Dallas — The Dallas Opera recently completed a run of four performances of Benjamin Britten’s eerie operatic thriller, The Turn of the Screw. We were fortunate to be able to engage an exceptional cast, two of whom were making their role debuts. TDO Principal Guest Conductor Nicole Paiement expertly guided each performance from the podium, further cementing her reputation as a leading interpreter of 20th and 21st century opera.
For readers who have not seen the opera, it is based on a novella by Henry James, with a libretto by Myfanwy Piper —an accomplished British librettist who wrote several libretti for Britten. The story tells of a young, naïve governess who is engaged by a mysterious guardian to take care of two children in a country house in Bly. She meets the boy and the girl, named Miles and Flora, and also the housekeeper, Mrs. Grose. Her time in the house begins innocently enough, but soon thereafter the ghost story begins. There are two mysterious characters, Peter Quint and Miss Jessel, who share a sordid past with apparent ties to both the house and the children. The opera is skillfully constructed to build tension over its two acts—scene by scene and moment by moment—as more and more frightening details about the past emerge, with tragic consequences for the current residents of Bly.
The opera premiered in 1954 in the Teatro La Fenice, Venice, during the Biennale Festival, with scenery designed by famed British artist John Piper, the husband of the librettist. Despite its artistic qualities and status as the second most frequently performed English-language opera in the world, The Turn of the Screw remains relatively under-performed in the United States, and therefore less well known. One audience member even asked me if I had commissioned the work. I was particularly excited about bringing this opera to Dallas, as—quite remarkably—it had never been performed in the 60-year history of the company.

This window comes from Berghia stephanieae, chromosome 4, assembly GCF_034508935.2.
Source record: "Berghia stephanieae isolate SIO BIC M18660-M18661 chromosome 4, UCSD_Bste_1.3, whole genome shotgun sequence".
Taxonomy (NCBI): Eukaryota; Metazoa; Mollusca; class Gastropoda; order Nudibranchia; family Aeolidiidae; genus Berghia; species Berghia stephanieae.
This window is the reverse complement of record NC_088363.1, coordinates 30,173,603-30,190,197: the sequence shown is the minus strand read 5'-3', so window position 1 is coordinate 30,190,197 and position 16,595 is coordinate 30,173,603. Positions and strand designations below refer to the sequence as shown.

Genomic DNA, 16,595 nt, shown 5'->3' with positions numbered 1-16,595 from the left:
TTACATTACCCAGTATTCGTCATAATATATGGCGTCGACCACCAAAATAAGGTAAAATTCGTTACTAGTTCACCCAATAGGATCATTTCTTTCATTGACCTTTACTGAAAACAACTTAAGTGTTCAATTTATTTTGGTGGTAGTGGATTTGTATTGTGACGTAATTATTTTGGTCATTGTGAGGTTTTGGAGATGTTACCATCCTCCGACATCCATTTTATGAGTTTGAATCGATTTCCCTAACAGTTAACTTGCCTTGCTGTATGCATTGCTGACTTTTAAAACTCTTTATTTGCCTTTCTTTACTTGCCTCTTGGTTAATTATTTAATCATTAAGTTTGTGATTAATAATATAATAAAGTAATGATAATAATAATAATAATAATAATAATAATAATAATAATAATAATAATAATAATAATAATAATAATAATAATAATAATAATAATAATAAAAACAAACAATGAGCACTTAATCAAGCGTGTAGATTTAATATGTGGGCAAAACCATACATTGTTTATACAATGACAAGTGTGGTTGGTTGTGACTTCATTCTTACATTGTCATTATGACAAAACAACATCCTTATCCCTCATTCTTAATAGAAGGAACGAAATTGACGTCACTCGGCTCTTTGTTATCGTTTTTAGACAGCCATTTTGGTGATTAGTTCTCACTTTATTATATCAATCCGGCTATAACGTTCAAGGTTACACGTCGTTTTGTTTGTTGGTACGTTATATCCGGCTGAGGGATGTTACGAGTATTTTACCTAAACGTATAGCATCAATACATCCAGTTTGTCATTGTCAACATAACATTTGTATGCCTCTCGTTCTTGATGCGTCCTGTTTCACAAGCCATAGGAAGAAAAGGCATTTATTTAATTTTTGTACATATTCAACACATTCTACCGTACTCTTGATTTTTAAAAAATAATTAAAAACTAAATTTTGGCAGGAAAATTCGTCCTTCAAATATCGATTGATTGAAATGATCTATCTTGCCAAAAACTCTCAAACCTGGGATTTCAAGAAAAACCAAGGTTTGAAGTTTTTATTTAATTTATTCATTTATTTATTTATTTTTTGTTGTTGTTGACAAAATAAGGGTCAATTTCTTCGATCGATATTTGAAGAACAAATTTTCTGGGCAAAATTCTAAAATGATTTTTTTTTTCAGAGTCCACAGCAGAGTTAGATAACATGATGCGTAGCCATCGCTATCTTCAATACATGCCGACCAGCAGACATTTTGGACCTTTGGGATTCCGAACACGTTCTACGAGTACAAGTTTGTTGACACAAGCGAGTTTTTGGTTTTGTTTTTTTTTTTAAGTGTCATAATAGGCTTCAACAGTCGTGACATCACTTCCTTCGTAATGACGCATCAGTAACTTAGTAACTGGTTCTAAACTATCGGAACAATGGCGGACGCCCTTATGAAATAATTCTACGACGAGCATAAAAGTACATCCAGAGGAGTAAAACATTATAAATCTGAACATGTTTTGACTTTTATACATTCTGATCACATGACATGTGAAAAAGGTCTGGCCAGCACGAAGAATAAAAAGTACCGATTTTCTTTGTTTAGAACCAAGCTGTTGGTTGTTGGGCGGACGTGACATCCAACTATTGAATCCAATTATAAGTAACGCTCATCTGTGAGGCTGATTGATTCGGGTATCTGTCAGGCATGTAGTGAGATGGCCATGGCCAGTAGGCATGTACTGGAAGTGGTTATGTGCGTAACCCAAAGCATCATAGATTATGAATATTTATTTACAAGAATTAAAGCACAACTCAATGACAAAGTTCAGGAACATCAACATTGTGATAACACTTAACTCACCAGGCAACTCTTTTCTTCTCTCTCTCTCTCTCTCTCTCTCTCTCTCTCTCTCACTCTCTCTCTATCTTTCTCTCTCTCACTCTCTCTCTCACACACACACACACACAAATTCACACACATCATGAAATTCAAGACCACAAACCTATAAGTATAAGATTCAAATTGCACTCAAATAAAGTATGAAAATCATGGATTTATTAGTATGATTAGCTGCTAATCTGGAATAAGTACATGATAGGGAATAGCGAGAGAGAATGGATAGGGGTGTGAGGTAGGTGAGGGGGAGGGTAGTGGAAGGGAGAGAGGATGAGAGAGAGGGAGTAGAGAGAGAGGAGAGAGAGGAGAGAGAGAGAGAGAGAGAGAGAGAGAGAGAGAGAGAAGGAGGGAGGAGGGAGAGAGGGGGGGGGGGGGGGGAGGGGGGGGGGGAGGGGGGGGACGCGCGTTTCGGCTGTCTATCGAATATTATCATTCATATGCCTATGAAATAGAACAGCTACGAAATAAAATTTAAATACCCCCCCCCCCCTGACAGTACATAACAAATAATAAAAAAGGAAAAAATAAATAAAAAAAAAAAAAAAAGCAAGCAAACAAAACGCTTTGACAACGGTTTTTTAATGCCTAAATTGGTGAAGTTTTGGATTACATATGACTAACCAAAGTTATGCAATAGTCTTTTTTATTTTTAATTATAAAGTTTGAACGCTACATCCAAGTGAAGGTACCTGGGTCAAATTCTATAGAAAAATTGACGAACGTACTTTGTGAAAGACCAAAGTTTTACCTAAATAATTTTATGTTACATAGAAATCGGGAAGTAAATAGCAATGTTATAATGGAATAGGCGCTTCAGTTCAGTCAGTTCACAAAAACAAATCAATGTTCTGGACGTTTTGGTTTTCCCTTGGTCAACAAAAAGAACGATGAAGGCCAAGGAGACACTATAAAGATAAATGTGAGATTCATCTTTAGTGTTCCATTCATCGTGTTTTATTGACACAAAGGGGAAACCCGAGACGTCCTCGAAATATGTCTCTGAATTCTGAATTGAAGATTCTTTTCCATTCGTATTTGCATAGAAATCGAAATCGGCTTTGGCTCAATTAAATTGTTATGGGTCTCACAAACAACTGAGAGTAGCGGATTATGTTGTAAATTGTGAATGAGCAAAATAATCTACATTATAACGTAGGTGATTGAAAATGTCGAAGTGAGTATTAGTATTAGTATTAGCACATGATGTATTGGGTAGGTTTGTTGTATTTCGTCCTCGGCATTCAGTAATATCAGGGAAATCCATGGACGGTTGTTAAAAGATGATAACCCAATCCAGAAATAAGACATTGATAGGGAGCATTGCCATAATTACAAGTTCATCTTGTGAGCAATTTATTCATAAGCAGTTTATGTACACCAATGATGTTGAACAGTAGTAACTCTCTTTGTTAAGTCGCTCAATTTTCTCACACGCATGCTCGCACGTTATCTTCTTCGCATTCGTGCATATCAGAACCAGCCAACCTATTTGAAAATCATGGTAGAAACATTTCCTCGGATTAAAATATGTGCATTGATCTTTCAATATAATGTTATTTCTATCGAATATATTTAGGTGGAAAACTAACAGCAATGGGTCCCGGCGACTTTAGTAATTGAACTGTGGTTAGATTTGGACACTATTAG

The opera is scored for a chamber orchestra of 13 (string quintet, flute, oboe, clarinet, bassoon, horn, harp, percussion and piano/celesta) and six singers. Every young composer who aspires to write for a large orchestra should examine how strikingly innovative the work is, structurally, tonally, orchestrally, and dramatically, even employing just this small number of players. Two of the six vocal roles are the children, Miles and Flora. In our production, the girl Flora was performed by Ashley Emerson, a petite soprano who sings with the confidence of a fully developed singer while acting appropriately young and girlish on stage. In programming this work, I was determined to have Miles performed by a boy soprano, to fulfill the original intentions of the composer. (Some productions employ a young woman to play this role, too). We were very lucky to cast Oliver Nathanielsz, who at the tender age of 13 is already a seasoned and accomplished performer. Part of my motivation for wanting to engage a boy soprano for this role was because the tone color of a boy soprano is strikingly different from that of a girl or a woman. The other members of this international ensemble included Emma Bell, William Burden, Dolora Zajick, and Alexandra LoBianco—a seasoned and talented cast who delivered both great singing and acting.
One of the many innovations in this powerful opera is its structure. The opera includes a prologue (which sets the context for the work), a theme, and then 16 scenes split evenly between two acts. The first scene is proceeded by the theme, and then each subsequent scene is proceeded by a variation on that same theme—15 variations in all. In an homage to the work of Arnold Schoenberg, Britten created a 12-tone row as the theme. (In a 12-tone row, each pitch is used once, and only once, as an organizing device distinct from traditional chordal harmonies). Skillful composer that he was, Britten devised a theme that, although 12 tone, echoes traditional harmonies and the “circle of fifths” (a common harmonic sequence dating back to the Baroque Era).